Microbial communities can adapt to and colonize all kinds of habitat, owing to their metabolic versatility. They occur in abyssal oceanic situations, in polar ice caps, also in thermal springs, lakes, rivers, deserts and on carbonate (karst) platform systems.
Under favourable conditions, the microbial communities can proliferate and contribute to the construction of monumental edifices, termed microbialites2. They can do this in marine environments or in terrestrial settings. These structures are composed of mixed organic and sedimentary material resulting from the interaction between prokaryote organisms (bacteria, cyanobacteria) or eukaryotes (particularly algae and fungi), or both, with sedimentary processes and physico-chemical parameters of the particular environment. Marine microbialite morphology is extremely varied, in the form of mat-like accumulations, veils, domes, pompons shapes, clumps, or viscous masses.
The proliferation of microbialites in present-day environments, whether or not under the pressure of human activity, appears very recent (emerging over the past 20 years). It usually coincides with a creeping decay of coral community, a trend now seen in most regions of the world. This process is causing great concern, particularly so because the microbial structures grow rapidly and some of the cyanobacterial species involved are potentially toxic. Such changes could stem from recent modifications in environmental and climatic conditions (regional or local-scale). These could be natural or induced by human activity. Scientists are therefore looking into the significance that should be attached to these microbial structures as indicators of environmental climatic disturbances.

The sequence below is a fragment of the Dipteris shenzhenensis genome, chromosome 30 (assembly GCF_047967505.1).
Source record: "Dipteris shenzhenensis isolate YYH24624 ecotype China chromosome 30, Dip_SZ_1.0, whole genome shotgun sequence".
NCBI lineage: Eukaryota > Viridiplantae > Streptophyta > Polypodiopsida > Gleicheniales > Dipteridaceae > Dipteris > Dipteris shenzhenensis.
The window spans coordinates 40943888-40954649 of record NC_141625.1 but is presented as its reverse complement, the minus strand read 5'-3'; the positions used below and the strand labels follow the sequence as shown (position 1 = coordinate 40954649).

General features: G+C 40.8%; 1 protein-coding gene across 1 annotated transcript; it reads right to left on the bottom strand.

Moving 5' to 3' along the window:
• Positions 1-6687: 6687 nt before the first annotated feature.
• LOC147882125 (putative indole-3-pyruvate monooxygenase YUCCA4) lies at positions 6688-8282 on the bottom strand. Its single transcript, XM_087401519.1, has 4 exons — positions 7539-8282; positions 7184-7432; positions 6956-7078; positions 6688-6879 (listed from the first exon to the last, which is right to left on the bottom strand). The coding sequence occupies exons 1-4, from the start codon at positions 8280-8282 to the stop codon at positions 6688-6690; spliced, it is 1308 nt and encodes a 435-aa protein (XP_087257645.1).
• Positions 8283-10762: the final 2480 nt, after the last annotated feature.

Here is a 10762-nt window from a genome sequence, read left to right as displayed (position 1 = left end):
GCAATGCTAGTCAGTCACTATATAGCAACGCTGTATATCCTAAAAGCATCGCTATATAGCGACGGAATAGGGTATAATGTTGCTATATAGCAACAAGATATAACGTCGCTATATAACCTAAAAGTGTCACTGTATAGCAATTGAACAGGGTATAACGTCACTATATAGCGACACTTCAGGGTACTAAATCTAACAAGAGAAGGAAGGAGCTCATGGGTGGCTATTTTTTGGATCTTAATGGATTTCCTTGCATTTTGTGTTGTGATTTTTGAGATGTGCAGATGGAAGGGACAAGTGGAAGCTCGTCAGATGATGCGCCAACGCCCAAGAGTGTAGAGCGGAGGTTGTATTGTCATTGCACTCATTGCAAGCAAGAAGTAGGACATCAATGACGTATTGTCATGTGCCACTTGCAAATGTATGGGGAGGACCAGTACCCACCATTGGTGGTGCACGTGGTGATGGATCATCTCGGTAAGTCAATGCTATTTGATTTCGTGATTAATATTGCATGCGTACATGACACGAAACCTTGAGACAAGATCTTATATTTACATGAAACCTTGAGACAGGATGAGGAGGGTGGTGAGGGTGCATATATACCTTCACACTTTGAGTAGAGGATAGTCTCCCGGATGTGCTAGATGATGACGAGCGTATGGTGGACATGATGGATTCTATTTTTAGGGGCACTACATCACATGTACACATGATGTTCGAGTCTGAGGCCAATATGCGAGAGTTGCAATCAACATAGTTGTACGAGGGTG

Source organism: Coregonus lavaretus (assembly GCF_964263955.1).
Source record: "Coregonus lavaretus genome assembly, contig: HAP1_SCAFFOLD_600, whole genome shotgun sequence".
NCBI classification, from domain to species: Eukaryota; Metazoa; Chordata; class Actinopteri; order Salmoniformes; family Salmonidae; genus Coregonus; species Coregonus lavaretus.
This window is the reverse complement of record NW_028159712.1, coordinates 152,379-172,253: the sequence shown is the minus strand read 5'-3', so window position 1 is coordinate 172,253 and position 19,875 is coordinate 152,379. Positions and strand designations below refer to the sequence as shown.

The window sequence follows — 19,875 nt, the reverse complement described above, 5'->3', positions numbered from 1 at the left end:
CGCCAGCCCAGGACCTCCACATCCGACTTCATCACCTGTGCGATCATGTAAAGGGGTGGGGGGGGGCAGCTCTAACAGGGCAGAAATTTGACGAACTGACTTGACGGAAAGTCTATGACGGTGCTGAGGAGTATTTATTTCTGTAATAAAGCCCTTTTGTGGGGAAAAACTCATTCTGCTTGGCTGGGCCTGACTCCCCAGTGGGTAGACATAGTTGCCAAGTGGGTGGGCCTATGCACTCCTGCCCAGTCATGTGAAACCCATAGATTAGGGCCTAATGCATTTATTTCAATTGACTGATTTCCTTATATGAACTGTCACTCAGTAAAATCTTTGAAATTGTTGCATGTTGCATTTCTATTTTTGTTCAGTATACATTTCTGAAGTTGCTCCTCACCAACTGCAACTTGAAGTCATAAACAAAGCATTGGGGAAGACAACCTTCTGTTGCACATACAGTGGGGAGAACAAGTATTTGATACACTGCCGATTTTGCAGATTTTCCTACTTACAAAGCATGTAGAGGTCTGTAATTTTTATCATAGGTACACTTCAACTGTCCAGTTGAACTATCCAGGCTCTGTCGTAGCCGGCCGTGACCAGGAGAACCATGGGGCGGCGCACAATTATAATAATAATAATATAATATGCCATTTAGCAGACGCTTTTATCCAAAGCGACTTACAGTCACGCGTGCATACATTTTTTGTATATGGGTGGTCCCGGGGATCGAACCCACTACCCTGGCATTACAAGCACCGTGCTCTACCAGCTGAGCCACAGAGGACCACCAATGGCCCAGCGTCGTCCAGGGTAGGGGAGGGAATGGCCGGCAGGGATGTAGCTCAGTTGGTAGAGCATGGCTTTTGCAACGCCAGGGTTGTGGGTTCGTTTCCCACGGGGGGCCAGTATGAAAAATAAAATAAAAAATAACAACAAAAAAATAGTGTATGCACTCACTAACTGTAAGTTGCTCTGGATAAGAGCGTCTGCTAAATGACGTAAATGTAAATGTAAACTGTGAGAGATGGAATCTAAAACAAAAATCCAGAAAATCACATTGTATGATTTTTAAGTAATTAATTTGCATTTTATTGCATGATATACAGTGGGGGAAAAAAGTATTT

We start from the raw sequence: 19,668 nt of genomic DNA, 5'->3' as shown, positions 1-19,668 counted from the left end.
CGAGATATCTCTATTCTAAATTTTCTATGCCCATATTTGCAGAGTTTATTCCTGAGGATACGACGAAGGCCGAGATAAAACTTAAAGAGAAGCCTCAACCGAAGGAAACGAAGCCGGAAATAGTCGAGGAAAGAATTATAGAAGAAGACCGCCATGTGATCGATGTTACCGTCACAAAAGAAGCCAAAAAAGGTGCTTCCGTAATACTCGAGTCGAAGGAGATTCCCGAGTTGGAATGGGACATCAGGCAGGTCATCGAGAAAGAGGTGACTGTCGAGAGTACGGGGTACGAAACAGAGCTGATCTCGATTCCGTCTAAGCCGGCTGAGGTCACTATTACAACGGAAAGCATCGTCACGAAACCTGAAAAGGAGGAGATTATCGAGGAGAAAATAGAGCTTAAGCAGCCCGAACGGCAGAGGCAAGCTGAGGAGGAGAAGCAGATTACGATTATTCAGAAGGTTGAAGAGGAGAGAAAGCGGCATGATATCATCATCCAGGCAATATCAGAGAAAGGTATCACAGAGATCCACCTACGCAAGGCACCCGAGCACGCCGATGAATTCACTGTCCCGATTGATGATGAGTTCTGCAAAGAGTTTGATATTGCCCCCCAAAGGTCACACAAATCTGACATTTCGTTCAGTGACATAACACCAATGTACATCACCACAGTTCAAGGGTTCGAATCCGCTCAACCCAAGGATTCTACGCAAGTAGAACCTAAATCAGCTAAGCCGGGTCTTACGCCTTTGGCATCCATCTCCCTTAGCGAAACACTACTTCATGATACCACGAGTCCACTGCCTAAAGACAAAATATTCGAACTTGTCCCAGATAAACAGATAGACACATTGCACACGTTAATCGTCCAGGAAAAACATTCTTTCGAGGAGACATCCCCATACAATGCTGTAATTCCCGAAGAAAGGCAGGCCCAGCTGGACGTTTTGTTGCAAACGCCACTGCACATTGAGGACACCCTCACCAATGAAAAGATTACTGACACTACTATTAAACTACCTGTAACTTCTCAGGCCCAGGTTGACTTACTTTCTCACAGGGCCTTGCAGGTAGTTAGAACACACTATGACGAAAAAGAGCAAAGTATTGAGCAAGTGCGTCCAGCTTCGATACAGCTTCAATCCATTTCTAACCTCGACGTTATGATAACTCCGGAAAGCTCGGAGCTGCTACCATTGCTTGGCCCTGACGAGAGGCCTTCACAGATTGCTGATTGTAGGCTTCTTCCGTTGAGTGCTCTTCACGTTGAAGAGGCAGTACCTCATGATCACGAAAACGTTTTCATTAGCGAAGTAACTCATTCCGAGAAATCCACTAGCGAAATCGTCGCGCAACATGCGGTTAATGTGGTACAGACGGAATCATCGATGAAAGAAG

Marie-Lise Sabrie | alfa
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DESY and MPSD scientists create high-order harmonics from solids with controlled polarization states, taking advantage of both crystal symmetry and attosecond electronic dynamics. The newly demonstrated technique might find intriguing applications in petahertz electronics and for spectroscopic studies of novel quantum materials.
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The Potsdam Echelle Polarimetric and Spectroscopic Instrument (PEPSI) at the Large Binocular Telescope (LBT) in Arizona released its first image of the surface magnetic field of another star. In a paper in the European journal Astronomy & Astrophysics, the PEPSI team presents a Zeeman- Doppler-Image of the surface of the magnetically active star II Pegasi.
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Researchers at Chalmers University of Technology and the University of Gothenburg, Sweden, have proposed a way to create a completely new source of radiation. Ultra-intense light pulses consist of the motion of a single wave and can be described as a tsunami of light. The strong wave can be used to study interactions between matter and light in a unique way. Their research is now published in the scientific journal Physical Review Letters.
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